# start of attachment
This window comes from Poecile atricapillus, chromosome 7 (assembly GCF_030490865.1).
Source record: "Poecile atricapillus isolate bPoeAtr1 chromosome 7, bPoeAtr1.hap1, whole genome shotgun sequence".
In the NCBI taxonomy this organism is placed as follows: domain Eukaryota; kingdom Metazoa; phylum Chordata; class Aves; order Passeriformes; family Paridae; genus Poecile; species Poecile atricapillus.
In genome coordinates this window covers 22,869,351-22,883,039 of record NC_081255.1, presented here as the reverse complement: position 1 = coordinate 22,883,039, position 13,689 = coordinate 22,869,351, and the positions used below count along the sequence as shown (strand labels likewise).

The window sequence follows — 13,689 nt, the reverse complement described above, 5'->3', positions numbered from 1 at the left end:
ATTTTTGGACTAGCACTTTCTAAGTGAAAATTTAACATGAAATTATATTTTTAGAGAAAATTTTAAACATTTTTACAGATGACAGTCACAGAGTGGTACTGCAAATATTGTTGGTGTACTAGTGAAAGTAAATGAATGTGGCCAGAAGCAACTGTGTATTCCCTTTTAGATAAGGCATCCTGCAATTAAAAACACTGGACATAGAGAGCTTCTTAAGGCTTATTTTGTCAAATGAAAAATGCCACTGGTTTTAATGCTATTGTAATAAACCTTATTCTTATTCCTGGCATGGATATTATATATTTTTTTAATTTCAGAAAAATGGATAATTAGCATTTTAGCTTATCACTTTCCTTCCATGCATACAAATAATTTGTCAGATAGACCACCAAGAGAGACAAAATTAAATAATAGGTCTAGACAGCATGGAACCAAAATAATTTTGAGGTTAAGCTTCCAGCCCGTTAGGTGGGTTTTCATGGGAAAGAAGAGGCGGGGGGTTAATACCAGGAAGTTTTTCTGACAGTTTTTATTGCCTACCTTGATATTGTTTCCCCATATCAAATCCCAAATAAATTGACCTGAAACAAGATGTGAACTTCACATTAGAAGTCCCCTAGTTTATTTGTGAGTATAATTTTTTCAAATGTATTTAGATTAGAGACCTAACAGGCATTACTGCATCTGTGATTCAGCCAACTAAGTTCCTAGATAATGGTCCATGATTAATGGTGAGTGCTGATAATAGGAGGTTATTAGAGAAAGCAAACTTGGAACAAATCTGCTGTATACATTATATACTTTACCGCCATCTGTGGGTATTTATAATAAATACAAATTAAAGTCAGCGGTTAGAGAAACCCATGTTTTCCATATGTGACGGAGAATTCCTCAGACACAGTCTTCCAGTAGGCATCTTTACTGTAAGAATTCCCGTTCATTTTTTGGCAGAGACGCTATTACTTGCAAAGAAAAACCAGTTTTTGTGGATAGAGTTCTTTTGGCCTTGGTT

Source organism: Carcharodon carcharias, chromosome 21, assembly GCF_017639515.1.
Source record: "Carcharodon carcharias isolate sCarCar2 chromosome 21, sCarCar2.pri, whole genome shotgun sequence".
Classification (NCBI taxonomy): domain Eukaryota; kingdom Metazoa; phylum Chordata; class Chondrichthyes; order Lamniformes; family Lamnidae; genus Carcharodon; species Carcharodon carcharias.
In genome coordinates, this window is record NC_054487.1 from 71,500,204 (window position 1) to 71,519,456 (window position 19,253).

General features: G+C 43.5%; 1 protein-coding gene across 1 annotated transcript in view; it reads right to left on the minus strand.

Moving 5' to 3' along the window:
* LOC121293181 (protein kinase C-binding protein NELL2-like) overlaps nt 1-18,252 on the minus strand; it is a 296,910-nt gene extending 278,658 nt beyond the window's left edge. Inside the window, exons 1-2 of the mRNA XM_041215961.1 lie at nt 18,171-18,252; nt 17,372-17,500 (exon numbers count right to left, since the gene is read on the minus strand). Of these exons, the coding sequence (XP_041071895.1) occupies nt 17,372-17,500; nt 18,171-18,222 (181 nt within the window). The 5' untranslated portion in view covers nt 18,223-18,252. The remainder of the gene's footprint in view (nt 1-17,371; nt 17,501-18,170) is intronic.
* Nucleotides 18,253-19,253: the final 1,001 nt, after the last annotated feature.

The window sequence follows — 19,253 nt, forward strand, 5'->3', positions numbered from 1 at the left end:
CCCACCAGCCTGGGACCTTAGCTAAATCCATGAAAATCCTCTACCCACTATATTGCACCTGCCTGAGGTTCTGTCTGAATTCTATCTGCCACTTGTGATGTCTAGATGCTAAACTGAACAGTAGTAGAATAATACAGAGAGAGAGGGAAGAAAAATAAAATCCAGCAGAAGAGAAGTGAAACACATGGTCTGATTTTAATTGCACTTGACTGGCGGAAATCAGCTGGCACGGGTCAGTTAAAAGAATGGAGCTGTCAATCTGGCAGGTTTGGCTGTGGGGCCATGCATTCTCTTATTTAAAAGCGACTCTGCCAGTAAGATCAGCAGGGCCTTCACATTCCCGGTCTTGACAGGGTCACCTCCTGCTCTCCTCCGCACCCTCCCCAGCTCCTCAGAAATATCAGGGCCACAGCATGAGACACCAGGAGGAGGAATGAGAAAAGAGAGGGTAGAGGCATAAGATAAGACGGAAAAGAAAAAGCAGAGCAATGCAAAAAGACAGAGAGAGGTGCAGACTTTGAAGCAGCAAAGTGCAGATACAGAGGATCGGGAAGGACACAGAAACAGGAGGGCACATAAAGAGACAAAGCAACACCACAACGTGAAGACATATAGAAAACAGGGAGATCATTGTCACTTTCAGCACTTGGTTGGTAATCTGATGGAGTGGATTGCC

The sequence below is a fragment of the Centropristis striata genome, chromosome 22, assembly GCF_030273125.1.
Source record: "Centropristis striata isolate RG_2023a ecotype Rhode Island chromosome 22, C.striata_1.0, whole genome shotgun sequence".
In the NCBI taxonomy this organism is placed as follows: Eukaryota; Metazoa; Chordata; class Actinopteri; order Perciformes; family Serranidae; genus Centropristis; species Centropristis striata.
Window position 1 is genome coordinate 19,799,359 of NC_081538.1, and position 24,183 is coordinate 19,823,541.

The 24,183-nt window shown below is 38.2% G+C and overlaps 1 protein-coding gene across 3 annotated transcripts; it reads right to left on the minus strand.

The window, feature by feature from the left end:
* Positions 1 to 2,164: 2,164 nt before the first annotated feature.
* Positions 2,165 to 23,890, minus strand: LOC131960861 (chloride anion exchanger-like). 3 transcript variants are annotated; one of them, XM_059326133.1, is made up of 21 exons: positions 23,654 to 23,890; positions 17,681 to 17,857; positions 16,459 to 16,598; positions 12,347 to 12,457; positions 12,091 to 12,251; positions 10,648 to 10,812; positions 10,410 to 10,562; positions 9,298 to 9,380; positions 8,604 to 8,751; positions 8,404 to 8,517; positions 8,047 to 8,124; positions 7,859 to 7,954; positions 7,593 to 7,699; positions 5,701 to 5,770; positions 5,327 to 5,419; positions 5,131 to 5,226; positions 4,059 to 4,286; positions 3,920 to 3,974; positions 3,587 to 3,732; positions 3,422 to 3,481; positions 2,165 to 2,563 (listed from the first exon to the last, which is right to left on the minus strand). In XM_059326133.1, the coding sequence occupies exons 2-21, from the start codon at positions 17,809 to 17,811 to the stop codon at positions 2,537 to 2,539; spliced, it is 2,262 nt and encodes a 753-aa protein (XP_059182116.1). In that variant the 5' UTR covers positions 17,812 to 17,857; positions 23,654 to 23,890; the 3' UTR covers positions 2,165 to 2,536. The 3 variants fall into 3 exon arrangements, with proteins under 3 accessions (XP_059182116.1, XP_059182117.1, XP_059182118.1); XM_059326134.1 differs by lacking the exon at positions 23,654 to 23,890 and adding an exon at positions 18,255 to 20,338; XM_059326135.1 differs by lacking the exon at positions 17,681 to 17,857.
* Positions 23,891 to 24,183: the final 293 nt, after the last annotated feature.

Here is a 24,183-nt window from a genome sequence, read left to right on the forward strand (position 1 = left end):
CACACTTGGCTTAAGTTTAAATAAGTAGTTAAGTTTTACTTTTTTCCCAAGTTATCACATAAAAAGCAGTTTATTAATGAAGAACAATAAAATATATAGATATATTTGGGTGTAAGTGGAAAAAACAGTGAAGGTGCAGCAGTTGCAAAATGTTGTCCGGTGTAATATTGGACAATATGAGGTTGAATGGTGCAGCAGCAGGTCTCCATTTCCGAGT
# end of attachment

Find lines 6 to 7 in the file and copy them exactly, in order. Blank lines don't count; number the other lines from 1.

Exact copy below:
ATTTTTGGACTAGCACTTTCTAAGTGAAAATTTAACATGAAATTATATTTTTAGAGAAAATTTTAAACATTTTTACAGATGACAGTCACAGAGTGGTACTGCAAATATTGTTGGTGTACTAGTGAAAGTAAATGAATGTGGCCAGAAGCAACTGTGTATTCCCTTTTAGATAAGGCATCCTGCAATTAAAAACACTGGACATAGAGAGCTTCTTAAGGCTTATTTTGTCAAATGAAAAATGCCACTGGTTTTAATGCTATTGTAATAAACCTTATTCTTATTCCTGGCATGGATATTATATATTTTTTTAATTTCAGAAAAATGGATAATTAGCATTTTAGCTTATCACTTTCCTTCCATGCATACAAATAATTTGTCAGATAGACCACCAAGAGAGACAAAATTAAATAATAGGTCTAGACAGCATGGAACCAAAATAATTTTGAGGTTAAGCTTCCAGCCCGTTAGGTGGGTTTTCATGGGAAAGAAGAGGCGGGGGGTTAATACCAGGAAGTTTTTCTGACAGTTTTTATTGCCTACCTTGATATTGTTTCCCCATATCAAATCCCAAATAAATTGACCTGAAACAAGATGTGAACTTCACATTAGAAGTCCCCTAGTTTATTTGTGAGTATAATTTTTTCAAATGTATTTAGATTAGAGACCTAACAGGCATTACTGCATCTGTGATTCAGCCAACTAAGTTCCTAGATAATGGTCCATGATTAATGGTGAGTGCTGATAATAGGAGGTTATTAGAGAAAGCAAACTTGGAACAAATCTGCTGTATACATTATATACTTTACCGCCATCTGTGGGTATTTATAATAAATACAAATTAAAGTCAGCGGTTAGAGAAACCCATGTTTTCCATATGTGACGGAGAATTCCTCAGACACAGTCTTCCAGTAGGCATCTTTACTGTAAGAATTCCCGTTCATTTTTTGGCAGAGACGCTATTACTTGCAAAGAAAAACCAGTTTTTGTGGATAGAGTTCTTTTGGCCTTGGTT

Source organism: Carcharodon carcharias, chromosome 21, assembly GCF_017639515.1.